Live From 8200

A compilation of life, writing and other occurences that come up from day to day.


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Learning Basic Skills

When people talk about prepping for survival, you usually hear about purchasing guns and lots of ammunition in case of emergency.  You may need to protect your family or utilize the skills involved in gun use for feeding yourself and your family.  That is very true and a good idea to incorporate into a survival situation, but it seems that many people overlook the necessity of having knowledge of  basic skills once the initial SHTF situation occurs.  If you survive the originating calamity, whatever that may be, you will still need to learn basic day-to-day survival skills.

What are the most important skills that you need to learn for long-term survival?  We know that there are basic skills that anyone who wants to survive independently will need to know and develop. What each person considers to be the most important skills however,  will vary widely from one person to the next.  What is important to you and your family may be very different from the skills your next door neighbor would find important.  When looking at both survival and homesteading skills, I tend to follow the three important life needs to determine for myself and my family what would be the best skills to focus on first.  The three most important needs for survival are water, food and shelter.  You can learn many skills based on those three things, and just looking at those three will help you determine where you need to be to survive as well as what you need to know and learn.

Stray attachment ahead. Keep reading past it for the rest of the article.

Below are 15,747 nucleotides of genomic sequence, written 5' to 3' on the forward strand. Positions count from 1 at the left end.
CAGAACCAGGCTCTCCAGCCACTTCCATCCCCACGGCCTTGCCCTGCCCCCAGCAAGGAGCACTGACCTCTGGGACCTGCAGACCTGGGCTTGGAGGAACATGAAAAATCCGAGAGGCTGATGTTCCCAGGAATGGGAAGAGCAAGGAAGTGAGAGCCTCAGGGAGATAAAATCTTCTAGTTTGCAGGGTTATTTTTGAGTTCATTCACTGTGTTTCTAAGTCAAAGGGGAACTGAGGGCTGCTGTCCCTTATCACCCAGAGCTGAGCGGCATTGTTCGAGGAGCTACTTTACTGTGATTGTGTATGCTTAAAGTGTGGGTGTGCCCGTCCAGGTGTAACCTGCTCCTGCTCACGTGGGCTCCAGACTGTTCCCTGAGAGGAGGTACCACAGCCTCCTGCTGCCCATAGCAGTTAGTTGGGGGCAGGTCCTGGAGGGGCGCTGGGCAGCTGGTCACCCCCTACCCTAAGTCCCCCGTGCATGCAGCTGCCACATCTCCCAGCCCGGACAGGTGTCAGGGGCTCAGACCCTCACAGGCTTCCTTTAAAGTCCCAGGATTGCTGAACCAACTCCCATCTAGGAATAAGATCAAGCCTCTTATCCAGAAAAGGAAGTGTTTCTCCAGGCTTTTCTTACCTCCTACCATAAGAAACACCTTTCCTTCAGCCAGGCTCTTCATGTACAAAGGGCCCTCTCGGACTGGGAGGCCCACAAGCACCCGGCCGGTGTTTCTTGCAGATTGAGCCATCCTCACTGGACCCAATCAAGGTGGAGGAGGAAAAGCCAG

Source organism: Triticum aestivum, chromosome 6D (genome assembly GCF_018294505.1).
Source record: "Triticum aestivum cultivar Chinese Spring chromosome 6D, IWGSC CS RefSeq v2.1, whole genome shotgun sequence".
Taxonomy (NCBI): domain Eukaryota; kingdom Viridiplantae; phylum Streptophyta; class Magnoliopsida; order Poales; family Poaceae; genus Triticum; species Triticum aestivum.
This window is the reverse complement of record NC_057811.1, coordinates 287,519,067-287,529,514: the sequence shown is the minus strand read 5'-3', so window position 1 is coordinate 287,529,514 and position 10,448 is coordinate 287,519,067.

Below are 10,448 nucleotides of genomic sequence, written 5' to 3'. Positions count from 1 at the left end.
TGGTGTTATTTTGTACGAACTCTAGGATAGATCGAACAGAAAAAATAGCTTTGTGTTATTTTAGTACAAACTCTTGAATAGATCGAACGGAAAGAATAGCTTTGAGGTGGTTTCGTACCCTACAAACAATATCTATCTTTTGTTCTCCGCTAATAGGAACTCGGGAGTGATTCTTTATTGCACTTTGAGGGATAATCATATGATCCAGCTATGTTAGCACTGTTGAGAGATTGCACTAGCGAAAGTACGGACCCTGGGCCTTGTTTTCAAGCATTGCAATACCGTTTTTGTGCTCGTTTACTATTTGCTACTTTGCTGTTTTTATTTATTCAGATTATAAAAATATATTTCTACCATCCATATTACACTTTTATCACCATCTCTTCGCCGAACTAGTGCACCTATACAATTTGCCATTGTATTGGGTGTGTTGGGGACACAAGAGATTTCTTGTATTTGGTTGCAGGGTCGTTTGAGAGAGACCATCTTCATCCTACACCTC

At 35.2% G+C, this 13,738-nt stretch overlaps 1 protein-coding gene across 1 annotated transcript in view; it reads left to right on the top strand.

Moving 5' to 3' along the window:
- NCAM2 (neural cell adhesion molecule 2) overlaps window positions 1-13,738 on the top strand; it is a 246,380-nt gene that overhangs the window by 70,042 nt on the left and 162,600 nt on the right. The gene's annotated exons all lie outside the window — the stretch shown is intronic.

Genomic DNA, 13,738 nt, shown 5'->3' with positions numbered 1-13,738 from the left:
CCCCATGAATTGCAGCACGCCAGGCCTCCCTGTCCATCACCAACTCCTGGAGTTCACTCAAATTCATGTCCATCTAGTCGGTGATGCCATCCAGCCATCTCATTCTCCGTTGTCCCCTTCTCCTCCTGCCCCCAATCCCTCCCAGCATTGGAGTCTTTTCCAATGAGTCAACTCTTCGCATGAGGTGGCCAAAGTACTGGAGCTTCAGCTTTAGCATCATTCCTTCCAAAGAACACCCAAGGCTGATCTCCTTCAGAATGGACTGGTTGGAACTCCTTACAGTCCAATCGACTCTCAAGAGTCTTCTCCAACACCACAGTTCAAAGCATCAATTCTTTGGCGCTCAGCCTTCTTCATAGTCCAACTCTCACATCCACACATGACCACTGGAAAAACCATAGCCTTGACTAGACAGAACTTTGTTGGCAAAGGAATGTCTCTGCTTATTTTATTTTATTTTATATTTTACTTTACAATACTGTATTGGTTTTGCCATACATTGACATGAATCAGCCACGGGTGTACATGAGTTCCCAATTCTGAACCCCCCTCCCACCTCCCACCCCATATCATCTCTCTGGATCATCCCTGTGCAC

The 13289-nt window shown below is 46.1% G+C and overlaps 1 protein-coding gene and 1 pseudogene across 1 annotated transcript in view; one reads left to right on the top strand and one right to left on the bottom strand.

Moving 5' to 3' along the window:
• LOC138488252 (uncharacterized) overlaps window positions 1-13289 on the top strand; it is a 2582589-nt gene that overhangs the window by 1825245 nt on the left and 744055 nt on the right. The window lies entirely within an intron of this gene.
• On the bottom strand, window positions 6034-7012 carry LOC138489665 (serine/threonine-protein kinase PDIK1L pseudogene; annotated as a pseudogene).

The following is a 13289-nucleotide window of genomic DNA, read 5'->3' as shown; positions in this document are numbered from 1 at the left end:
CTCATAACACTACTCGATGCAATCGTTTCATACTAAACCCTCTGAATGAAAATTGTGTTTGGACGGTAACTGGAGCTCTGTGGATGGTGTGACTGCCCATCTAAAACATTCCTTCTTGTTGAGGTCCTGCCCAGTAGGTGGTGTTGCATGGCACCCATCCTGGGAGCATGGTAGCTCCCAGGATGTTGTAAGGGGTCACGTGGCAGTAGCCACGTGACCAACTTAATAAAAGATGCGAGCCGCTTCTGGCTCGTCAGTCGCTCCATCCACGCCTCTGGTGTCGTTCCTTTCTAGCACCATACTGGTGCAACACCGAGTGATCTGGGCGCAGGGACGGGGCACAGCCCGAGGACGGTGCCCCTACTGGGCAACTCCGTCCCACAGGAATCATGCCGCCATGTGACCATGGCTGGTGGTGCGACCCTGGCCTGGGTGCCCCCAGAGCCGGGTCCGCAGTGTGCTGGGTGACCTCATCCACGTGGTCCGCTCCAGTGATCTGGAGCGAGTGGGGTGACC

In future articles, I will delve into skills that can be built in each of these areas.  Right now I would just like you to think about what would be the most important skills to start learning first.  For each survival area, you will also want to make sure you have tools and supplies in your homesteading arsenal to learn the skills you will need, and to have the ability to replenish supplies as you need to over time.  We are looking at day-to-day survival here, not bugging out.  Hopefully, if you are bugging out, you will be able to get somewhere that is safe, secure and also has the possibility of being able to become a working homestead instead of just a temporary hideout spot.

I will begin this series in the next article with the subject of water.  This is a very important survival area to begin with.  We can survive much longer without food than we can without water.  This alone makes water and its’ availability top priority in both a survival and a homesteading situation.  My challenge to you this week is to find out all you can about how to obtain and make water safe to drink and use in all of your survival and homesteading tasks.  Just grabbing some water out of a nearby stream and using may not be your best option.  More on all of this later, in the meantime enjoy your week, keep preparing for survival the best way you can and have fun doing it!

 

Carrie Ann

 

 


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Emergency Preparedness: How Ready Are You?

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Basic Sewing Skills

Nothing makes you realize how prepared you are for an emergency better than having an actual emergency.  If a real emergency hit you today, would you be ready for it?  Are you sure?  What are your plans in the worst case scenario?  Sometimes life has a way to show you whether you could make it through or not, and it doesn’t have to be a huge natural disaster to consider it an emergency either.  Sometimes the daily decisions we make are enough to create your own emergency.  How prepared are you to deal with something like that?